08/29/2015 7:57PM

Watchmaker: Even the best lose sometimes


They all get beat.

Secretariat got beat. Citation got beat. Man o’ War got beat.

You stick around long enough and take enough chances, and you will lose eventually, no matter how great you are.

And it happened Saturday to Triple Crown winner American Pharoah in the Travers, getting run down late by Keen Ice, a colt American Pharoah humiliated just four weeks ago when he won the Haskell.

In the old days, when horses like Secretariat, Citation, and the like lost a big race they were expected to win, they came back, fought again, and avenged. But the game is different these days, and after processing the postrace comments from his connections, it is fair to wonder if we will see American Pharoah in competition again.

We all know that American Pharoah is so valuable as a stud prospect that it is understandable if his people, who have been nothing but extremely generous with the way they have shared their colt in so many ways, would find the risk of another defeat too daunting.

And let’s be honest: The American Pharoah we saw Saturday just was not the same American Pharoah we saw in all of his previous races this year.

Yes, American Pharoah was pressed aggressively by Frosted, especially late on the backstretch and around the far turn. But the fractions American Pharoah set early were downright slow, and that should have left him with plenty in reserve to meet, turn back, and move on from Frosted’s challenge.

But it didn’t play out that way. The Keen Ice who passed American Pharoah late is the colt American Pharoah toyed with in the Haskell while being pulled up the last three-sixteenths of a mile.

Many people came here to Saratoga on Saturday to see a Triple Crown winner win the Travers and went home disappointed. But they shouldn’t be disappointed. They still saw a Triple Crown winner. And instead of being able to say they saw a Triple Crown winner win, they might be able to say they saw a Triple Crown winner’s last race.

Quick notes

• I cracked wise on Twitter following the Sword Dancer after European shipper Flintshire won in thoroughly dominating fashion that the Europeans could send Ricky Gervais over here dressed in a horse suit, and he’d win one of our Grade 1 turf races.

You get the point. The U.S. male turf division this year has been a mess and is vulnerable to any halfway-decent shipper from Europe, where the quality of turf competition is just light-years better than what we have here right now. And when a true Group 1 performer like Flintshire comes over, well, it’s just a mismatch.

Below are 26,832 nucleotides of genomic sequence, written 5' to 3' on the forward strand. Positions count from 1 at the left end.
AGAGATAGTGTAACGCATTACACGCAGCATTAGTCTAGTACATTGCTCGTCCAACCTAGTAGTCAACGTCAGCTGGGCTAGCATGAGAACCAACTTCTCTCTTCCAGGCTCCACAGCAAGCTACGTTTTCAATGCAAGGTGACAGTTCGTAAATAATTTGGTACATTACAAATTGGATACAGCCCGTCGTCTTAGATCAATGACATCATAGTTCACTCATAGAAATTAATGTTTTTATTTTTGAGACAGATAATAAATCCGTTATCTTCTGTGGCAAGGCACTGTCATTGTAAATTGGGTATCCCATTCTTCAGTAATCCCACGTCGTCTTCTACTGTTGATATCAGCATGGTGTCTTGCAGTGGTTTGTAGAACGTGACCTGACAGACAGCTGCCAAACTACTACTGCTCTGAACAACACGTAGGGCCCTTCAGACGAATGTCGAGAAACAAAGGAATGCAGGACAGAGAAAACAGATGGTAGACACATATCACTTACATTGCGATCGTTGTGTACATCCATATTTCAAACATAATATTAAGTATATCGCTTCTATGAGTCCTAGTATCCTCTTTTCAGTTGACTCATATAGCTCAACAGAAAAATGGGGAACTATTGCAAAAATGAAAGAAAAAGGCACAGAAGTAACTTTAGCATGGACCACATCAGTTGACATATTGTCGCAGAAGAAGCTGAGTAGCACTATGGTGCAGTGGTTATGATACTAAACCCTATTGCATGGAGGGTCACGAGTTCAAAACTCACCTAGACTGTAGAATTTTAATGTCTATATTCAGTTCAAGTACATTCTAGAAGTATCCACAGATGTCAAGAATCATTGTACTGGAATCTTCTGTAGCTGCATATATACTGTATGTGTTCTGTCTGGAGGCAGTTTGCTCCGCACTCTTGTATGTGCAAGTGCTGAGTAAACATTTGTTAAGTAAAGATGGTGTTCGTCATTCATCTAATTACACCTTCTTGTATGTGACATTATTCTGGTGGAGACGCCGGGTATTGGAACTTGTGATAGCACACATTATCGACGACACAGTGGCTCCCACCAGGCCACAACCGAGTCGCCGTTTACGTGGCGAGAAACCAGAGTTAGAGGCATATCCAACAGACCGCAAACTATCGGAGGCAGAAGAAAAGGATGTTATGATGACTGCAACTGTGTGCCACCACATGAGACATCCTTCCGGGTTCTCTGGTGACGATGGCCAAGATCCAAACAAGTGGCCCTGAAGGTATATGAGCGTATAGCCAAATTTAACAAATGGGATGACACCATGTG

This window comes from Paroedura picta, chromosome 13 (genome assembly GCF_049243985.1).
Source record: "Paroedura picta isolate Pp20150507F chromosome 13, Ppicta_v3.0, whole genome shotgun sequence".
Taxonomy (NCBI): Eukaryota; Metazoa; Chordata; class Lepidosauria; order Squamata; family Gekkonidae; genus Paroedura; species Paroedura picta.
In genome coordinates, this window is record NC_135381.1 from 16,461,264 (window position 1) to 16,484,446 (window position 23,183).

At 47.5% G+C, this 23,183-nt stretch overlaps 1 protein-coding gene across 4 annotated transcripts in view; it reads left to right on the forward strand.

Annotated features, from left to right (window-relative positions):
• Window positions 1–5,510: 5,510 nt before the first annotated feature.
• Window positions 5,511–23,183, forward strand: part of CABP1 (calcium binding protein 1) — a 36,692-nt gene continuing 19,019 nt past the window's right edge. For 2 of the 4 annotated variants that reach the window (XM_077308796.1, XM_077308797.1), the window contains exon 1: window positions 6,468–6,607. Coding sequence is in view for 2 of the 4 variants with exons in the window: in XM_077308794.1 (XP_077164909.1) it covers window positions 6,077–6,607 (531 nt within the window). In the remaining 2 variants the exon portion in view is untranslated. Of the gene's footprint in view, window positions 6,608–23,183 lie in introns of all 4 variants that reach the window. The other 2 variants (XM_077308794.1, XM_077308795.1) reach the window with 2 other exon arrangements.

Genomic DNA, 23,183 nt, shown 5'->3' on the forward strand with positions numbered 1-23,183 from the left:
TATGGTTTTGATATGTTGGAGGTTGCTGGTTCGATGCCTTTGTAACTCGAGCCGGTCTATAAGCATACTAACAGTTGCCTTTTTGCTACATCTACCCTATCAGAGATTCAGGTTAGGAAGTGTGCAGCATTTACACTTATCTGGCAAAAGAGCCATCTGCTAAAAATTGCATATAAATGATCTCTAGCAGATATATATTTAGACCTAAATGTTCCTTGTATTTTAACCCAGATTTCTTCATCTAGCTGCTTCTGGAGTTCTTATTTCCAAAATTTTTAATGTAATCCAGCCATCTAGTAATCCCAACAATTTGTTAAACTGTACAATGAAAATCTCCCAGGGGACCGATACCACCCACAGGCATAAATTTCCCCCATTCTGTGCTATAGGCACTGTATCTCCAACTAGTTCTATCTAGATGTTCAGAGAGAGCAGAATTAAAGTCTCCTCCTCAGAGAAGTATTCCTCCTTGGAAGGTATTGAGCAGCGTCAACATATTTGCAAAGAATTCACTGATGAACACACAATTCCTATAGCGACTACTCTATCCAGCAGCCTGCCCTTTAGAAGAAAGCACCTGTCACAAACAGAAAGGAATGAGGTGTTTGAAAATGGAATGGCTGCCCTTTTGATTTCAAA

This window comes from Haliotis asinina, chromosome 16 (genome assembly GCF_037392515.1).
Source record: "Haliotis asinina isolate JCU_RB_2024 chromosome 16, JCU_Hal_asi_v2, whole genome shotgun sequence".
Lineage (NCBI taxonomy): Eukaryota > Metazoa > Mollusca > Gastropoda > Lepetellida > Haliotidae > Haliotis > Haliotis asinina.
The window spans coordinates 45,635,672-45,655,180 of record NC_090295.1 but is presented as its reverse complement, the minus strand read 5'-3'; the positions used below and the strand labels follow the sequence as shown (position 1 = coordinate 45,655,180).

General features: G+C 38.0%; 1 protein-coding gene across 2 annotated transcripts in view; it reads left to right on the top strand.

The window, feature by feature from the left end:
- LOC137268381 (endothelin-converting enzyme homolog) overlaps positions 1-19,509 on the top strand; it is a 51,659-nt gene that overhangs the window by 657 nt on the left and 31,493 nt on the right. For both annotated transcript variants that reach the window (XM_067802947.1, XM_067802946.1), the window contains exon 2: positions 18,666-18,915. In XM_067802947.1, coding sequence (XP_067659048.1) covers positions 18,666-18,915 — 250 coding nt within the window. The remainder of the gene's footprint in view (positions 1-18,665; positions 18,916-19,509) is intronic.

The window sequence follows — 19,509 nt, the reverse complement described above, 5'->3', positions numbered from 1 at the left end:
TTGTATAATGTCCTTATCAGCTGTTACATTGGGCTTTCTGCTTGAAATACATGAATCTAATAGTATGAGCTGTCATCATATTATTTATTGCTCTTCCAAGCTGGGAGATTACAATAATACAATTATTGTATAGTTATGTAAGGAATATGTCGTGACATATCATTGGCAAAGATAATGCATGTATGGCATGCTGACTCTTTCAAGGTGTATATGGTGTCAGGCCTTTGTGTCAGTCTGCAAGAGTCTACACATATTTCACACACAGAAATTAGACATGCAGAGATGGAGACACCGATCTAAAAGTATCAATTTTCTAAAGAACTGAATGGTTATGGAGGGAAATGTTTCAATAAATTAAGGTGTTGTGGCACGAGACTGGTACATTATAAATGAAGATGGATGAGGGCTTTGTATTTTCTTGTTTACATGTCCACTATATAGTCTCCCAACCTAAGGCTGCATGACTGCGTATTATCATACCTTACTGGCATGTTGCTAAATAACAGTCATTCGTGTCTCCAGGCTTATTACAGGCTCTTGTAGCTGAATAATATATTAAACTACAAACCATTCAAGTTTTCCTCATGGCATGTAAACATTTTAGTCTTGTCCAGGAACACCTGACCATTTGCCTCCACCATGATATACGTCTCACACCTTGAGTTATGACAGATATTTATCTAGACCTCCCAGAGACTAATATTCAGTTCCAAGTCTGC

Even if he got an unobstructed rail run and the firm ground he might prefer, all it took was this one performance from Flintshire in the Sword Dancer to show he is the best male turf horse we’ve seen here in the U.S. this year. And by a long way.

• She's no Beholder, but which active female is even close? Nevertheless, it is past time for Sheer Drama to get her due. Back-to-back Grade 1 wins in the Delaware Handicap and now the Personal Ensign, combined with a win in the Grade 2 Royal Delta and three other graded stakes placings this year, give Sheer Drama at this point in the season the best credentials in her division east of Beholder’s stall.

That said, Sheer Drama's victory in the Personal Ensign was assisted by empty performances from Untapable and Stopchargingmaria. It is easy to debate the wisdom of the pace battle those two engaged in, but don't let that obscure the fact that neither ran well. And really, after four disappointing efforts in five starts this year, isn't it time to consider it doubtful that Untapable will ever regain her excellent 3-year-old form of last season?

• Credit Dallas Stewart with making the right decision with Unbridled Forever after she won the Shine Again off a nine-month absence early in the meet by pointing to the Ballerina instead of the Personal Ensign.

Unbridled Forever went long repeatedly last year at 3, hitting the board in five two-turn graded stakes, including the Grade 1 Kentucky Oaks and Grade 1 Coaching Club American Oaks. So, Unbridled Forever could have stretched out after the Shine Again, and it would have been perfectly understandable. But the stretch punch Unbridled Forever showed in the Shine Again suggests that her true calling might be as a deep-closing sprinter, a notion strengthened by her Ballerina score.

• Runhappy surprisingly but emphatically made a shambles of his field in the King’s Bishop, the race immediately following the Ballerina. That these races were back-to-back is important because the final time for the seven furlongs in the King’s Bishop of 1:20.54 was exactly two seconds faster than the older Unbridled Forever went in the Ballerina.

Yes, the King’s Bishop was a fast race. No question. However, the paces in the King’s Bishop and Ballerina were disparate enough (23.10 and 46.04 seconds in the Ballerina vs. 22.43 and 44.54 in the King’s Bishop) as to make one wonder if a direct final-time comparison can really be made.

Where Runhappy gets his highly favorable time comparison is against Private Zone’s Forego.

Private Zone looked loose on the lead on paper in the Forego, he proved to be just that, and he turned this seven-furlong event into a procession. He's a very cool horse and is without question one of the top sprinters in the nation.

But Runhappy ran better than him.

The paces in the Forego and King's Bishop were comparable – 22.67 and 45.10 in the Forego vs. 22.43 and 44.54 in the King's Bishop – and because of that, you can make a direct comparison of final times in these races run back-to-back.

Runhappy went his seven furlongs in 1:20.54. Private Zone went his seven furlongs in 1:21.09. That is a significant difference and is highly flattering to Runhappy.